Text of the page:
Lou's Women: Getting all loved up for Valentine's Day

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Lou's Women are getting all loved up on Valentine's Day – at least they hope they are.

Of course we'd all love to be floating along on a gondola, whispering sweet nothings to our significant other – but it's blooming cold, even in Venice, at this time of year.

Most of us will be working this Thursday – February 14 – so we will have to make do with a celebration closer to home.

But does it have to involve a costly dinner out in a crowded restaurant and dozens of red roses?

My own idea of Valentine heaven is for my other half to do the cooking.

And my special request – he does know this – is for his spicy version of corned beef hash.

He adds chillis and some secret ingredients divulged to him by his late mother.

Hopefully there will be a nicely arranged table with candlelight – maybe an amusing but affectionate card.

But the thought and time that goes into preparing the meal is all I need for a gift.


The day has its serious side – because it is named after St Valentine, a martyr from Roman times, who was jailed for performing weddings for soldiers, who were forbidden to marry, and for caring for Christians.

The story goes that, while in prison, he healed and fell in love with the daughter of his jailer and, before he was executed, he is said to have written a farewell to her "from your Valentine".

But like Easter, which has its basis in another grisly death, it now gives us an excuse for a celebration to brighten our lives.

Find out how Lou's Women want to be treated by their partners on Thursday – and add your own ideas – below.


Willenhall social worker Stacey Senior says: "I and my partner have agreed not to celebrate it this year. We show affection and appreciation for each other every day because we're always working together as a team and making the most of what we have. We won't be lining Mr Hallmark's pockets when we can be spending (or saving) the money on things that really count. In the past we have both felt obliged but this year were doing things our way rather than fitting in with tradition!"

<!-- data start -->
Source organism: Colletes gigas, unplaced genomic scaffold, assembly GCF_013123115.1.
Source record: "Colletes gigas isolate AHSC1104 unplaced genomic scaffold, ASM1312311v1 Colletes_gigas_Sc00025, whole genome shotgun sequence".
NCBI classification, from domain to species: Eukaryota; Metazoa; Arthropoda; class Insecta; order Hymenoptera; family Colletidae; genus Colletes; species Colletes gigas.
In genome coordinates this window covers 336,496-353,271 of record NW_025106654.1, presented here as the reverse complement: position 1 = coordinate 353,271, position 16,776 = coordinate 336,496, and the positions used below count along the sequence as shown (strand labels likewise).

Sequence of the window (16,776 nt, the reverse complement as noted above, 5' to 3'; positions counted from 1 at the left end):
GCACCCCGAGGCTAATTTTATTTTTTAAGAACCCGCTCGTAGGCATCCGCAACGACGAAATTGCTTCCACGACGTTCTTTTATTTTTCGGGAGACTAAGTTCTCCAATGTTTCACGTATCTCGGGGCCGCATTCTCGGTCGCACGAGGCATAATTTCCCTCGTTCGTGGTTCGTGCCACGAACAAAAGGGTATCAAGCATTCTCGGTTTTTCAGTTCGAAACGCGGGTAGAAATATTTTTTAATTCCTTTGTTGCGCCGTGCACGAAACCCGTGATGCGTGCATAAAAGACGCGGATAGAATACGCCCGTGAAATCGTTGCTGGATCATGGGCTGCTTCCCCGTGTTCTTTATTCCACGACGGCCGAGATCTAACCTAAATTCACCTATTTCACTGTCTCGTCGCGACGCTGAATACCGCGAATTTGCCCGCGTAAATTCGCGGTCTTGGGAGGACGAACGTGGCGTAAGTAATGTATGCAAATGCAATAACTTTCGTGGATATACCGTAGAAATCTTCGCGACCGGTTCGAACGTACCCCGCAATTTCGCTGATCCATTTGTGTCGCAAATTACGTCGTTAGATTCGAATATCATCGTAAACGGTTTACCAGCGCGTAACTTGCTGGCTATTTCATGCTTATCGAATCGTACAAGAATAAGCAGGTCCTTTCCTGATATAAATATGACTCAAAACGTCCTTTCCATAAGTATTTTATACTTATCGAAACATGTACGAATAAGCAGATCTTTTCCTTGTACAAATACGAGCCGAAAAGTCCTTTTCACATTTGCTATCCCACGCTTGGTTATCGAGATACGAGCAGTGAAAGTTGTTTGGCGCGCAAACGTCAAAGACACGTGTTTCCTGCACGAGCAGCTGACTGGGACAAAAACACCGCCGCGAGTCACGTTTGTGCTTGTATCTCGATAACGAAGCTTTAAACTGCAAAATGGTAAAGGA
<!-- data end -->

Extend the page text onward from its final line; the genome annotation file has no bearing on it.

Former Stourbridge language coordinator Irina James, now living and working in South Korea, says: "I enjoy Valentine's Day, apart from the obvious marketing overflow and commercialism. I think it is an opportunity to share some much needed TLC in these, often depressing, times. Unfortunately my partner can be very unromantic, 'weep for me sisters'."

Kinver zumba teacher Lou Thomas says: "I would like a card covered in hearts with a romantic verse, red roses, a meal out with candles and a sparkly present please!"

Halesowen ace tennis player Pat Bailey says: "I think it's a bit of fun. I am too old for the romantic serious stuff .... I like to send things anonymously. Trouble is they always know it's me."

Kidderminster midwife Ellie Wright says: "Always good to keep romance alive, that's what I say. It's all so easy to let things slide. Before now we have had a nice meal at home in front of the fire, or a meal for two from M and S. Sometimes we do an IOU and go away for a weekend. We often don't go out for a meal on the 14th as prices get silly but make it another night instead. Mike always buys me flowers bless him, that's all I want, and we both exchange funny cards. Why not have Valentines night every night?"

Health and safety manager Elaine James, from Cookley, near Kidderminster, says: "I think the more we have to celebrate the more meaningful life is. Valentine's Day is given as a day of celebration to mark the love in a relationship. However, it is only meaningful or enjoyable if you have a partner to share it with. I think it's one of those celebrations that can depress people who are without anyone and feeling a bit unloved. Another way of looking at it is if you love someone then you should be showing that love all year round anyway."

Wombourne conservationist Sheena Hamilton says: "I don't like all those smutty cards – it was never meant to be a joke because it's named after St Valentine, who was a martyr. I think 'secret admirer' type cards are a nice thing and for husband and wife to exchange tokens of their love. It's a day when people can show how much they love each other."

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